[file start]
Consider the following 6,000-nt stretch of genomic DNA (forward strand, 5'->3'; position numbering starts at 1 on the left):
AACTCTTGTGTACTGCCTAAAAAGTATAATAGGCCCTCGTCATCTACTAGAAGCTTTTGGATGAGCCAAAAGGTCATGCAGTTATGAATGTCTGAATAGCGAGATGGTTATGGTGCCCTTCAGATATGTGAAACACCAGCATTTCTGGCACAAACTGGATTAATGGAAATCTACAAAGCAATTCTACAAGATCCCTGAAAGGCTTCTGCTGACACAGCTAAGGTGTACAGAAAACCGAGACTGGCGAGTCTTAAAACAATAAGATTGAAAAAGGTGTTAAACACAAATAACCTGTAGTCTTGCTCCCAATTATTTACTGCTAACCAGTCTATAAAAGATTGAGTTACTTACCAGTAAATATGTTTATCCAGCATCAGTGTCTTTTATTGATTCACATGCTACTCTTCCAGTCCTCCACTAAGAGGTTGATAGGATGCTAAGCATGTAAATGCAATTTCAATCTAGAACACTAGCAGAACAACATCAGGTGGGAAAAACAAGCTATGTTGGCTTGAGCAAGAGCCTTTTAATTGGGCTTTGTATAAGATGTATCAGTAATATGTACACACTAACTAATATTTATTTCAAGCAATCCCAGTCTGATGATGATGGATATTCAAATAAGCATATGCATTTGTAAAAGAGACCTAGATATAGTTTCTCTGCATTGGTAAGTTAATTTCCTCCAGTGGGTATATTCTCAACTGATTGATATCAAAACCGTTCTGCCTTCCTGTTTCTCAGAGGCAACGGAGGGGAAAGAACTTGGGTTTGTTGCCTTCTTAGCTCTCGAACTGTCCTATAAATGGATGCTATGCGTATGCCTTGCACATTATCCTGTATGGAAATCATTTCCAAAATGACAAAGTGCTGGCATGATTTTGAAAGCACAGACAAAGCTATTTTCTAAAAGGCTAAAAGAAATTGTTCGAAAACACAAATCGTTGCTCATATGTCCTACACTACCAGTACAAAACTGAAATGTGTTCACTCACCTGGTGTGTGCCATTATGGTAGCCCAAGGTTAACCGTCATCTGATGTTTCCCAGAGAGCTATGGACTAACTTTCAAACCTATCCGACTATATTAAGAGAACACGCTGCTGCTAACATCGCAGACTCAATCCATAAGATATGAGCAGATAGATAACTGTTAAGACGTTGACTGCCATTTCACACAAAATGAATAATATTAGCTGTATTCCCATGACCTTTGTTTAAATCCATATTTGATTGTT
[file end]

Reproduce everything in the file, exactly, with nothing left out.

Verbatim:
Consider the following 6,000-nt stretch of genomic DNA (forward strand, 5'->3'; position numbering starts at 1 on the left):
AACTCTTGTGTACTGCCTAAAAAGTATAATAGGCCCTCGTCATCTACTAGAAGCTTTTGGATGAGCCAAAAGGTCATGCAGTTATGAATGTCTGAATAGCGAGATGGTTATGGTGCCCTTCAGATATGTGAAACACCAGCATTTCTGGCACAAACTGGATTAATGGAAATCTACAAAGCAATTCTACAAGATCCCTGAAAGGCTTCTGCTGACACAGCTAAGGTGTACAGAAAACCGAGACTGGCGAGTCTTAAAACAATAAGATTGAAAAAGGTGTTAAACACAAATAACCTGTAGTCTTGCTCCCAATTATTTACTGCTAACCAGTCTATAAAAGATTGAGTTACTTACCAGTAAATATGTTTATCCAGCATCAGTGTCTTTTATTGATTCACATGCTACTCTTCCAGTCCTCCACTAAGAGGTTGATAGGATGCTAAGCATGTAAATGCAATTTCAATCTAGAACACTAGCAGAACAACATCAGGTGGGAAAAACAAGCTATGTTGGCTTGAGCAAGAGCCTTTTAATTGGGCTTTGTATAAGATGTATCAGTAATATGTACACACTAACTAATATTTATTTCAAGCAATCCCAGTCTGATGATGATGGATATTCAAATAAGCATATGCATTTGTAAAAGAGACCTAGATATAGTTTCTCTGCATTGGTAAGTTAATTTCCTCCAGTGGGTATATTCTCAACTGATTGATATCAAAACCGTTCTGCCTTCCTGTTTCTCAGAGGCAACGGAGGGGAAAGAACTTGGGTTTGTTGCCTTCTTAGCTCTCGAACTGTCCTATAAATGGATGCTATGCGTATGCCTTGCACATTATCCTGTATGGAAATCATTTCCAAAATGACAAAGTGCTGGCATGATTTTGAAAGCACAGACAAAGCTATTTTCTAAAAGGCTAAAAGAAATTGTTCGAAAACACAAATCGTTGCTCATATGTCCTACACTACCAGTACAAAACTGAAATGTGTTCACTCACCTGGTGTGTGCCATTATGGTAGCCCAAGGTTAACCGTCATCTGATGTTTCCCAGAGAGCTATGGACTAACTTTCAAACCTATCCGACTATATTAAGAGAACACGCTGCTGCTAACATCGCAGACTCAATCCATAAGATATGAGCAGATAGATAACTGTTAAGACGTTGACTGCCATTTCACACAAAATGAATAATATTAGCTGTATTCCCATGACCTTTGTTTAAATCCATATTTGATTGTT